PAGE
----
Cystic fibrosis transmembrane regulator regulates uptake of sphingoid base phosphates and lysophosphatidic acid: modulation of cellular activity of sphingosine 1-phosphate.
Sphingolipids have been implicated in the regulation of cell growth, differentiation, and programmed cell death. Sphingosine 1-phosphate (SPP) has recently emerged as an important lipid messenger and a ligand for the endothelial differentiation gene receptor family of proteins through which it mediates its biologic effects. Recent studies in Saccharomyces cerevisiae in our laboratory implicated the yeast oligomycin resistance gene (YOR1), a member of the ATP binding cassette family of proteins, in the transport of SPP. The cystic fibrosis transmembrane regulator is a unique member of the ATP binding cassette transporter family and has high homology with YOR1. We therefore set out to investigate if this member of the family can regulate SPP transport. We demonstrate that C127/cystic fibrosis transmembrane regulator (CFTR) cells, expressing wild type CFTR, exhibited significantly higher uptake of sphingosine 1-phosphate than either cells expressing a mutant CFTR C127/DeltaF508 or C127/mock-transfected cells. This effect was specific, dose-dependent, and competed off by dihydrosphingosine 1-phosphate and lysophosphatidic acid. There was no difference in uptake of sphingosine, C(16)-ceramide, sphingomyelin, lysophingomyelin, phosphatidylcholine, lysophosphatidylcholine, or phosphatidic acid among the different cell lines. Pretreatment with forskolin or isobutylmethylxanthine to stimulate cAMP did not affect the uptake in any of the cell lines. Moreover, we found that mitogen-activated protein kinase activation by SPP was less responsive in C127/CFTR as compared with C127/mock-transfected cells, suggesting that uptake of SPP by CFTR may divert it from interacting with its cell surface receptors and attenuate signaling functions. Taken together, these data implicate CFTR in uptake of SPP and the related phosphorylated lipids dihydrosphingosine 1-phosphate and lysophosphatidic acid. This uptake influences the availability of SPP to modulate biologic activity via endothelial differentiation gene receptors. These studies may have important implications to cystic fibrosis.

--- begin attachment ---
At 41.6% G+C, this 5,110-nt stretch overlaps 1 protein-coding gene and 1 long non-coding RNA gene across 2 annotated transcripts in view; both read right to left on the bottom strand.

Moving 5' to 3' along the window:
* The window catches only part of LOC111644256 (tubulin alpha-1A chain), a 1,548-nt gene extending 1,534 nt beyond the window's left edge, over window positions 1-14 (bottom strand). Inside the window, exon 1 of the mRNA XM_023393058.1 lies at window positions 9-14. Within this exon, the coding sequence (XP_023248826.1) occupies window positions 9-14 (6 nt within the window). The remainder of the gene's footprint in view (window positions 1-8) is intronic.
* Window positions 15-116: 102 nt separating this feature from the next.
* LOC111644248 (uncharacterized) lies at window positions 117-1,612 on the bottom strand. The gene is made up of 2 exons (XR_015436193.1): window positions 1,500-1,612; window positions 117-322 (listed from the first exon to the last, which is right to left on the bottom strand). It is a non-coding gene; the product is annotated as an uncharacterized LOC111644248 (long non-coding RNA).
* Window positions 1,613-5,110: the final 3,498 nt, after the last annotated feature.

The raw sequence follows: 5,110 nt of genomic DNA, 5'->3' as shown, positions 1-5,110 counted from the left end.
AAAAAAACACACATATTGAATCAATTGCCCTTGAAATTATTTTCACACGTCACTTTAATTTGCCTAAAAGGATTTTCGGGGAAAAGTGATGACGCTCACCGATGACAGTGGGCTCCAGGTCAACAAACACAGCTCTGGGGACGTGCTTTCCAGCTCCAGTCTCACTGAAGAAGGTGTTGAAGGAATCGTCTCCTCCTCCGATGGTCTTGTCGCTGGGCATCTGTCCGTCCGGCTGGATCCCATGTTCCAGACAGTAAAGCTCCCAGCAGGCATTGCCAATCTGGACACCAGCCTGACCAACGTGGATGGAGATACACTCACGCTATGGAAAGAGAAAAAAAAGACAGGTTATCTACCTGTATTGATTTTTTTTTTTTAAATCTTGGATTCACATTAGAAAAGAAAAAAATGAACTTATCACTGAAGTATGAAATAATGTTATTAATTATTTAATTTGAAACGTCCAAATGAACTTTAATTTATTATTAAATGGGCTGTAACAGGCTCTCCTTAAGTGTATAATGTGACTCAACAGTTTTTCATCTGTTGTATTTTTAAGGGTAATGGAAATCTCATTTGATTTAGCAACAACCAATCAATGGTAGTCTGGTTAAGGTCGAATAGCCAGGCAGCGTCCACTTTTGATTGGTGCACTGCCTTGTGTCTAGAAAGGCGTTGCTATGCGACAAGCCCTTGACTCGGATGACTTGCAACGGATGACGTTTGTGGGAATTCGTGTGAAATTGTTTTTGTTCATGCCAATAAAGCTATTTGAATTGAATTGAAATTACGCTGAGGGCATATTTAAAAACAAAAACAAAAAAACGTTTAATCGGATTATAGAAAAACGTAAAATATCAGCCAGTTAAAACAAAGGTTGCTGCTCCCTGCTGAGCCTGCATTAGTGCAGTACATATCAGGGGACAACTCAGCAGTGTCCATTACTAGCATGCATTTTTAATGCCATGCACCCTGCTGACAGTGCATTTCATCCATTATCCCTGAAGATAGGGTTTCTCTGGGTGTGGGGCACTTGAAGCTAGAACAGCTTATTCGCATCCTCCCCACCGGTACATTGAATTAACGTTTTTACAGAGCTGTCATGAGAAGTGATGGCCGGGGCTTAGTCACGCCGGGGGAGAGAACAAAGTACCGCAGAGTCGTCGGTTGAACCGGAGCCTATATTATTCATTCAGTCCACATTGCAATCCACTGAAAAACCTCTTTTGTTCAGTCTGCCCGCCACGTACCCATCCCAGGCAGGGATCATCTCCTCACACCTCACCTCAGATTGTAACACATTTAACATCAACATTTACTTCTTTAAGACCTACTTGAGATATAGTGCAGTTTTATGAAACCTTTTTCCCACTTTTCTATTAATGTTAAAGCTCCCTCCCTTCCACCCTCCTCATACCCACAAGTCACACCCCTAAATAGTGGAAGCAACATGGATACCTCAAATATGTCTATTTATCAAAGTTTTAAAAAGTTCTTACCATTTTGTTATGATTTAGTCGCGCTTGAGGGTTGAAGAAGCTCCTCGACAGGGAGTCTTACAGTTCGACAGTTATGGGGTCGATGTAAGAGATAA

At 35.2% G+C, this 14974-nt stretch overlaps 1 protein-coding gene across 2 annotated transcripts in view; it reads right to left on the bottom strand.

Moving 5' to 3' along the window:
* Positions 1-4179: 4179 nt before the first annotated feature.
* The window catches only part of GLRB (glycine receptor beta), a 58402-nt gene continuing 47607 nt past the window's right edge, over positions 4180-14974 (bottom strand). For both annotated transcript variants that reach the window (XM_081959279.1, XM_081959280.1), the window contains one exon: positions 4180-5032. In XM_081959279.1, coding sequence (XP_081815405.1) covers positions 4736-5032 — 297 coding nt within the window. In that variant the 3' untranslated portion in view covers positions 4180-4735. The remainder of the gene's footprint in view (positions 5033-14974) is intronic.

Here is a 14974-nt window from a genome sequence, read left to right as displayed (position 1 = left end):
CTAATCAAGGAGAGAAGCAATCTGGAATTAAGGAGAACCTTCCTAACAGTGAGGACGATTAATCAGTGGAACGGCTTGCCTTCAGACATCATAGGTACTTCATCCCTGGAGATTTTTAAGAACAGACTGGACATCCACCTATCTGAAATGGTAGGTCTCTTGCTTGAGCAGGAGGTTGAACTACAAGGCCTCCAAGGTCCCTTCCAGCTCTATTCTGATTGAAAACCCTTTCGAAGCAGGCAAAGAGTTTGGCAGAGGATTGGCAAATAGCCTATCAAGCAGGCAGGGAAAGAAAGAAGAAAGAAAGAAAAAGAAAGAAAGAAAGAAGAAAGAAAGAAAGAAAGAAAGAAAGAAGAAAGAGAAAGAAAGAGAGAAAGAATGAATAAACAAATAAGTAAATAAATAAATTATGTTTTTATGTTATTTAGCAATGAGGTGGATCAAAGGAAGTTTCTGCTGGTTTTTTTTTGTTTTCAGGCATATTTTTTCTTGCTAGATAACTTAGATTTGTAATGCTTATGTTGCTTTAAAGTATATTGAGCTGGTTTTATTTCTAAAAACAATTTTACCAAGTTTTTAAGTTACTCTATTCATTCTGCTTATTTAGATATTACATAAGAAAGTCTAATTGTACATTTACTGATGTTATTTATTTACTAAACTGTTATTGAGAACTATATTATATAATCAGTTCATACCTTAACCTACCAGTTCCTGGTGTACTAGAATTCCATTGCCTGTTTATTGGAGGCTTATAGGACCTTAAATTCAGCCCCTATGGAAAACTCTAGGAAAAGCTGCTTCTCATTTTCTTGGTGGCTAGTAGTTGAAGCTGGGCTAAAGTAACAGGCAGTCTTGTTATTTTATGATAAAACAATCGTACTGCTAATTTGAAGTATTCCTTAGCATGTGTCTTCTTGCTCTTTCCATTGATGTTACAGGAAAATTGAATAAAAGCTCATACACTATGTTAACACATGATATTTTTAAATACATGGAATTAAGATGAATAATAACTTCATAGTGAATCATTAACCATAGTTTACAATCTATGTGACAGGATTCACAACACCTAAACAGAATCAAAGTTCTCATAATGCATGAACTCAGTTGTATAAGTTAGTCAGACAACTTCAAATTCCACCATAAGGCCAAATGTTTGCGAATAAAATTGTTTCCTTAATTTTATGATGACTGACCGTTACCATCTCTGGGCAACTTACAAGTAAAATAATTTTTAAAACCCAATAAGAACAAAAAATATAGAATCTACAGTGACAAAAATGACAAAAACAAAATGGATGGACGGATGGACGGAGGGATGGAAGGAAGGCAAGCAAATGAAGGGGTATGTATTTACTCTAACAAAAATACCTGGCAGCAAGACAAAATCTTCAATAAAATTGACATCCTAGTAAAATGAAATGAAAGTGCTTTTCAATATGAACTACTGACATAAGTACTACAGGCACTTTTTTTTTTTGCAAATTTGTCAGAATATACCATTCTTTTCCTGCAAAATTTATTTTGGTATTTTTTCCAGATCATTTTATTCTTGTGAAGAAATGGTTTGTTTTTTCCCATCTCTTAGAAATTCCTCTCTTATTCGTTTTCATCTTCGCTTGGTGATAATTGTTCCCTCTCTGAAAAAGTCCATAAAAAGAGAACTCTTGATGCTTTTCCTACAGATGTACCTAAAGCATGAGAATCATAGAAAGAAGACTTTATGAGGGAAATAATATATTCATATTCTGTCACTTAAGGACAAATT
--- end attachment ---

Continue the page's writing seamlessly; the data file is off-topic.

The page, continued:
Boujaoude, LC; Bradshaw-Wilder, C; Mao, C; Cohn, J; Ogretmen, B; Hannun, YA; Obeid, LM
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